At a time when the smartphone business is brandishing iPhone glory and skyrocketing sales of Androids and Windows phones, Facebook may be planning to join the league in search of huge profits.
According to New York Times, the social media giant may launch its own smartphone by next year. The newspaper reported that half a dozen of ex-Apple engineers are working on Facebook's smartphone secret project and many among this team have hands-on experience on master projects of iPhone and iPad.
For the last two years, there have been rumors that Facebook, basically a software company, was trying to find a space in hardware business. Founder and CEO Mark Zuckerberg sensed that smartphone making, though incredibly complex, is a highly lucrative business. The company, which debuted on Nasdaq on May 18, is said to have tried earlier to launch a smartphone.
In 2010, there were reports that Facebook was seriously working on a smartphone project that later met with certain upsets. Later, there were talks about a tie-up with the Taiwanese smartphone manufacturer HTC to proceed on a secret project code-named 'Buffy'. Learning from the initial hiccups, Facebook reportedly recruited seasoned engineers from Apple and strengthened the core team for the smartphone.
Its own operating system and very popular web applications are among the advantages that Facebook holds in its foray into the smartphone business. The effectiveness of its messaging system, contacts, image and video facilities are proven. Recently, the company acquired Instagram, a very popular mobile image sharing system.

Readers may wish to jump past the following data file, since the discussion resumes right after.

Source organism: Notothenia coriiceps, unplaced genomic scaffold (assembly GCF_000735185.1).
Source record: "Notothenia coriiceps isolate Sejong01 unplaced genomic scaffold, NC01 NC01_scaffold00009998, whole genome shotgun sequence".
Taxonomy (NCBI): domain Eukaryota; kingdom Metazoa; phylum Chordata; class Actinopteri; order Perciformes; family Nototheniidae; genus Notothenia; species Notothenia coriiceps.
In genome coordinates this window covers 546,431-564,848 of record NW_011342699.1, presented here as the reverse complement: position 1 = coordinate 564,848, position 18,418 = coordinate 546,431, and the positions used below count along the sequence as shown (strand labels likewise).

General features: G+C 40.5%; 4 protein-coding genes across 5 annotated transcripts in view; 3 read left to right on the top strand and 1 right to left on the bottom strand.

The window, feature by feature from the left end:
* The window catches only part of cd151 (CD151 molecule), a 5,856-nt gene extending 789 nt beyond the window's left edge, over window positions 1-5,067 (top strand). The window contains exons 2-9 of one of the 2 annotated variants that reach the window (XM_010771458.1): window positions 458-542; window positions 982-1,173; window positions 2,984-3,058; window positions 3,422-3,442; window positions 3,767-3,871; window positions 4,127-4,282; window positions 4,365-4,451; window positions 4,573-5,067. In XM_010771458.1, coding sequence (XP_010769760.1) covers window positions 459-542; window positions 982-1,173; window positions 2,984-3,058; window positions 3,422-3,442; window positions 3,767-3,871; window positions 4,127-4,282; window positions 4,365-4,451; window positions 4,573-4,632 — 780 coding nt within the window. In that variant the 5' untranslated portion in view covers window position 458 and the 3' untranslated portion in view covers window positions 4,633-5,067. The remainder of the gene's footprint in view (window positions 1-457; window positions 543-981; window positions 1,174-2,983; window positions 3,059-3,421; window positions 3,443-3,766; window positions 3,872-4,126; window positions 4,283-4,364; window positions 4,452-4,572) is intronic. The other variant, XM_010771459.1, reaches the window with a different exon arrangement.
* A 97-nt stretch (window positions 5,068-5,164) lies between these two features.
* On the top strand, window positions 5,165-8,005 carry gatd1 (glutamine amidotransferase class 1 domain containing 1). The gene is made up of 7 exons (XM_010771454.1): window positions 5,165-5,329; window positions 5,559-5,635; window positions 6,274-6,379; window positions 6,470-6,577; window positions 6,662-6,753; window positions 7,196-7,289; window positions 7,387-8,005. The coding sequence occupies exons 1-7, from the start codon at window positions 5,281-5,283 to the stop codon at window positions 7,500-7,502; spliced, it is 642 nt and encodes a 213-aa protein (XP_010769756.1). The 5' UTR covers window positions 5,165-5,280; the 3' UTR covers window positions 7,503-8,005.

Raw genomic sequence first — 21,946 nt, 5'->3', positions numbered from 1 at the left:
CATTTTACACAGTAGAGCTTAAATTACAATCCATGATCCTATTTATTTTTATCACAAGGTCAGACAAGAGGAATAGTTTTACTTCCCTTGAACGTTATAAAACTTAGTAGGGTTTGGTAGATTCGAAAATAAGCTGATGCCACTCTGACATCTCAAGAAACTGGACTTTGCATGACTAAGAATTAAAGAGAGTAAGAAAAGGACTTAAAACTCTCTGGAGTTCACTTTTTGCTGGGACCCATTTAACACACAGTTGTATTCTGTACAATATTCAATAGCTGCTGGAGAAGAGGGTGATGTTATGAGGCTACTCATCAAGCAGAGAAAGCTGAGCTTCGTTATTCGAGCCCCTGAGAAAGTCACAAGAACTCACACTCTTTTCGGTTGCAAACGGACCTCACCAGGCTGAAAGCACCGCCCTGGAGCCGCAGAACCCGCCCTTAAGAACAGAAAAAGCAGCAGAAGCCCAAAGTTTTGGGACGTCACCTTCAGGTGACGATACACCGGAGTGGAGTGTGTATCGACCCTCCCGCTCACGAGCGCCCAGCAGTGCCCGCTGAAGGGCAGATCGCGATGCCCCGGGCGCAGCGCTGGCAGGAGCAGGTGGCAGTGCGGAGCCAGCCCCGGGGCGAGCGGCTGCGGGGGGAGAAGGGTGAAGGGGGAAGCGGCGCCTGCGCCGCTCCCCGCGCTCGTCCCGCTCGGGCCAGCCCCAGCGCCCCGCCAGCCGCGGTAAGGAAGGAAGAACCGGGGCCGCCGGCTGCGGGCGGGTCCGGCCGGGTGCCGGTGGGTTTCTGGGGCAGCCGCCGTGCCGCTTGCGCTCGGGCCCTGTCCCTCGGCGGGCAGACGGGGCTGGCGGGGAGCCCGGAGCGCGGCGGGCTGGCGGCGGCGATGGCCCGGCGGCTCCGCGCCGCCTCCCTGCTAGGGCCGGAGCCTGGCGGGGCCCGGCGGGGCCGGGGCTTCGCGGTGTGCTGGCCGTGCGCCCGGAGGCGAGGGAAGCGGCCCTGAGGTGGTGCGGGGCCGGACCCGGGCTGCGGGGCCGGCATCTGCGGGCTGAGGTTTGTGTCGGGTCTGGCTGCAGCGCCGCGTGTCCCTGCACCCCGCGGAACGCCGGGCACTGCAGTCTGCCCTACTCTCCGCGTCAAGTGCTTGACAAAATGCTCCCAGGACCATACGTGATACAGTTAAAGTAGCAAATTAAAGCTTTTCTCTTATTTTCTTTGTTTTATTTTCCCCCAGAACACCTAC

The initial public offering of Facebook created a hype in the market and it was able to list at the top end of its projected range. The successful, but bumpy IPO raised $16 billion, the largest ever for an internet company. Notwithstanding the IPO ballyhoo, Facebook shares have been on a downward spiral from the day of the debut.
Questions were raised about the revenue model of Facebook and the answers failed to convince. There was a sequential decline in revenue for the first quarter, which was attributed to seasonal trends and lower ad rates. General Motors' observation that advertising in Facebook had little impact on its sales was also a big blow, as the social media company draws the majority of its revenue from advertisements.
The weakness in revenue model really prompts Facebook to find a new source of income, and diversification seems to be the only way out. There is also a fear that Facebook would become stagnant as a mobile application for the mobile platforms if it is not finding new avenues.
With sufficient money in hand, Facebook can even think of a takeover of an established smartphone maker. Analysts say Blackberry-maker Research in Motion is likely to be a target.
Can Facebook pose a challenge to Apple in the smartphone market? Experts say no, instead, Facebook could irk Google that has launched its Android operating system that support popular smartphones.
FB finished Friday's regular trading session at $31.91, down $1.21 or 3.39 percent on a volume of 37.19 million shares.
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by RTT Staff Writer
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